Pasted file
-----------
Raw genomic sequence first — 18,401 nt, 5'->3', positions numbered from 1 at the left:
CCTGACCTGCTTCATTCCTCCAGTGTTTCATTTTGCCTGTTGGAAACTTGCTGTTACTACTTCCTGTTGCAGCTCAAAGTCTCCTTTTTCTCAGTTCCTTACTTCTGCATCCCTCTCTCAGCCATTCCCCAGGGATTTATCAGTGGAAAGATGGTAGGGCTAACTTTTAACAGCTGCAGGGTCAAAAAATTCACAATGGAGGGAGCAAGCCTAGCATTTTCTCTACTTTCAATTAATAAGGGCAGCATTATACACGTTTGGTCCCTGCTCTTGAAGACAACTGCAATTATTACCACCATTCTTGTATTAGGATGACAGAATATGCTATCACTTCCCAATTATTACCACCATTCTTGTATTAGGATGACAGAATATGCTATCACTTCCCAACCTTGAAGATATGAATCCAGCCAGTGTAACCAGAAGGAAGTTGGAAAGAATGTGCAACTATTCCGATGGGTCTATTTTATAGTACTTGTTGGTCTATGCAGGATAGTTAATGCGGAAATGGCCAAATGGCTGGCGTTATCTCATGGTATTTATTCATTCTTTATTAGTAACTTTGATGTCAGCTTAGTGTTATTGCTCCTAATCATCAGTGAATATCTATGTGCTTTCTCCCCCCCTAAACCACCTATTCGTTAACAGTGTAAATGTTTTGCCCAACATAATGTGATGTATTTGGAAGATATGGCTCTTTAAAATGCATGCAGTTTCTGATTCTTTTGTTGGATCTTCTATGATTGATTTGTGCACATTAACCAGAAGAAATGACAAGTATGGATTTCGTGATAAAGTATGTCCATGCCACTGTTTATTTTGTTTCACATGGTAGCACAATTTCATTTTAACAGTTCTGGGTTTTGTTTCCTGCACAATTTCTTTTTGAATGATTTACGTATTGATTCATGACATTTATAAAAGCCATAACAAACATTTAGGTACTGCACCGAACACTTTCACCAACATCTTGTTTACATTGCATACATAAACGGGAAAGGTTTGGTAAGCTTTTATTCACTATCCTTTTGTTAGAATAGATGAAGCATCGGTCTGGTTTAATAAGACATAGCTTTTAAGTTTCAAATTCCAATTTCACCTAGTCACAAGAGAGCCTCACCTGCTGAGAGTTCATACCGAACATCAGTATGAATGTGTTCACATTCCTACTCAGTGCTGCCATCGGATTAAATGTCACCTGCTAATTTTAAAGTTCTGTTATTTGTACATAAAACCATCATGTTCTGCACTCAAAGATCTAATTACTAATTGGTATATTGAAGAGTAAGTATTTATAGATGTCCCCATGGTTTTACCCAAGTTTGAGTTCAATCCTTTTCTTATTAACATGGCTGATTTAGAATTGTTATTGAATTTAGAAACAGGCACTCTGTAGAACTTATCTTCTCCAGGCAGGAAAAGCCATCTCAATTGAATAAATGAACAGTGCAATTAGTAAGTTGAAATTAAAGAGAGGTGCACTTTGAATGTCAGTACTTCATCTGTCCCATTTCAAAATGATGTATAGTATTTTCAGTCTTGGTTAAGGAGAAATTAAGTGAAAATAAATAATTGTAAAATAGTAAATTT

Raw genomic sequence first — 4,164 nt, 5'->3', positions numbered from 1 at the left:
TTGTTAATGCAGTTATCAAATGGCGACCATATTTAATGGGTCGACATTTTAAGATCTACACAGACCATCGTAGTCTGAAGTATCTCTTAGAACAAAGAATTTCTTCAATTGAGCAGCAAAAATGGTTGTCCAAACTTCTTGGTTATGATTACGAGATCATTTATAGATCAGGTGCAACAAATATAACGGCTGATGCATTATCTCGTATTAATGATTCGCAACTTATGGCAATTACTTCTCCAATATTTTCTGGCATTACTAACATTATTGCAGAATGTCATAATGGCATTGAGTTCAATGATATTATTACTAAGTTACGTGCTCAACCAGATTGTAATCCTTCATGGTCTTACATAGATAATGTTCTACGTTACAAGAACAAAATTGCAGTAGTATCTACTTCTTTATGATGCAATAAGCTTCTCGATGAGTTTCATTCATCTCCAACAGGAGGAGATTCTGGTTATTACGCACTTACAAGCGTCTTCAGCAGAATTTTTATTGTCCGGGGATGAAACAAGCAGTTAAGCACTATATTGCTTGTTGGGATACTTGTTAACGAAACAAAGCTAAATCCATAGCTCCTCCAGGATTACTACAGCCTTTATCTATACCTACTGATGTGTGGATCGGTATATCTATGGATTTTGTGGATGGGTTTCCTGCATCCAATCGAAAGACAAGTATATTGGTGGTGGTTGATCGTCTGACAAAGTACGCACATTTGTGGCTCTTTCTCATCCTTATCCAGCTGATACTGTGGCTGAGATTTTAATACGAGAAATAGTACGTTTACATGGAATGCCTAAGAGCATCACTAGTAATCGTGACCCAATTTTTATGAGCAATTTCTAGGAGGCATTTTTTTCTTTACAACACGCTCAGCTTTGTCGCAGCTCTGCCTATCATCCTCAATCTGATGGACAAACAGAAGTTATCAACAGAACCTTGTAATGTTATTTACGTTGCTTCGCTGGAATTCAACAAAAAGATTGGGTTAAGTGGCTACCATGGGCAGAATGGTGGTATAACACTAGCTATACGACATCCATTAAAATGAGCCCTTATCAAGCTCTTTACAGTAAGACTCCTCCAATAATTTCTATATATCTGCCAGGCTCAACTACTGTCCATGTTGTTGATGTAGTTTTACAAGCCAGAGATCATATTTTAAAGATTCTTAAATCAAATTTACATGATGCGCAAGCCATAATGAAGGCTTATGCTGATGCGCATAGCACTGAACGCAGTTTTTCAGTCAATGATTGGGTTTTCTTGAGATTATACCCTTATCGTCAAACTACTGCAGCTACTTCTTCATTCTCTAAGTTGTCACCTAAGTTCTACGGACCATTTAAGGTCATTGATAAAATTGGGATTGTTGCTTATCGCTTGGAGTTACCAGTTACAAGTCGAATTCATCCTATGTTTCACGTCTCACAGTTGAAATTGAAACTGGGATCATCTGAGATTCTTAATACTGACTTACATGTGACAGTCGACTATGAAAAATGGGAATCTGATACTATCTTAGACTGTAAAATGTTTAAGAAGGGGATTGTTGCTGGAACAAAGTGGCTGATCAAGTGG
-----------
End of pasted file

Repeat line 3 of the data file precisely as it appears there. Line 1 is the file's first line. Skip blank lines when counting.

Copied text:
Raw genomic sequence first — 4,164 nt, 5'->3', positions numbered from 1 at the left: